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Q&A I would like to build my own hearth

Post in 'Questions and Answers' started by QandA, Nov 24, 2007.

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  1. QandA

    QandA New Member Staff Member

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    Nov 27, 2012
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    Question:

    I just bought a used Arrow 1800A woodstove, and I would like to build my own hearth. The stove sits on its own integrated stand, kind of a pedestal, and I will be installing it on a hardwood floor. The info I have on the hearth is to start with 3/4" plywood, add sheet metal, then an approved non-combustible insulation board (???) and then my tile top. Someone at a fireplace shop told me to just glue tiles to Wonderboard, and add wood trim. That sounds a whole lot less complicated than the first option, but is it safe? Any info would be greatly appreciated.



    Answer:

    It is very common, when constructing a hearth pad, to use cement board (Wonderboard, Duroc, Hardyboard) and ceramic tile. If you want to maintain a portability factor, you will need to back the cement board with at least 3/8" plywood or particle board. I prefer to use 1/2" or 5/8". It is much lighter 3/4" and when coupled with 1/2" cement board, provides all the strength needed while moving the pad around. Make sure that you adequately secure the cement board to the wood base with screws. When applying the tiles to the cement board, use acrylic fortified thin set mortar. It will hold very well, is easier to use than latex tile adhesive and dries much faster. You can trim the outside edge with standard wood molding.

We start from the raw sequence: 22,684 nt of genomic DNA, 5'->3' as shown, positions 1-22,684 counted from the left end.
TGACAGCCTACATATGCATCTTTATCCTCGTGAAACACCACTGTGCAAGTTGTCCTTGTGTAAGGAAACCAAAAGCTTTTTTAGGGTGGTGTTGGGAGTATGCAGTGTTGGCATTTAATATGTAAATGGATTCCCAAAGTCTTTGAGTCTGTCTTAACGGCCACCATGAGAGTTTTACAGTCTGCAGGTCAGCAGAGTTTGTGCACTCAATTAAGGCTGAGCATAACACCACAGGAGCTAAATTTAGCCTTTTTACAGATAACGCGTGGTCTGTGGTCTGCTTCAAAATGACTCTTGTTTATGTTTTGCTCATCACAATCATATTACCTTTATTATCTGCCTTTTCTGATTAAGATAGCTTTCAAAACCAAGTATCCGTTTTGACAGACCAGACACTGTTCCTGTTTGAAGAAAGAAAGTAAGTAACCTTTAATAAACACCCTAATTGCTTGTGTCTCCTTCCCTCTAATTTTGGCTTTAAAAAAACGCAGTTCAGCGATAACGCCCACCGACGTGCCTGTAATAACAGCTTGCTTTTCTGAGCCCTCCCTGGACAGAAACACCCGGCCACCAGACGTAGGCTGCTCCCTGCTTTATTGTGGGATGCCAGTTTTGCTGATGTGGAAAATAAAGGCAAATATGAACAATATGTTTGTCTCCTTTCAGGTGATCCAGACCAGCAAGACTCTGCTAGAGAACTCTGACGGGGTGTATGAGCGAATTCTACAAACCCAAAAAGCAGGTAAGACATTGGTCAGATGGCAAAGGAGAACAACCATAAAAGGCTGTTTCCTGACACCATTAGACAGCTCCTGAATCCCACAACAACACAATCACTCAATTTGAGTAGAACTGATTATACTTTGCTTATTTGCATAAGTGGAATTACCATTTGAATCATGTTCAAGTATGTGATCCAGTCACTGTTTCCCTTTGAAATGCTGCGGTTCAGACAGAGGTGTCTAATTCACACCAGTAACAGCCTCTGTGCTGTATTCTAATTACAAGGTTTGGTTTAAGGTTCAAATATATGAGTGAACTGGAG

If you are going to construct the pad directly on the floor, you can eliminate the plywood base. Whatever you decide upon, make sure that it meets the requirements as specified in your owners manual. On some stoves there is a minimum insulating factor that must be met. A common mistake that a lot of DIYers make is to take advice from anyone without making sure that it coincides with what the manufacturer recommends. Again, keep in mind that different stoves may have different requirements.

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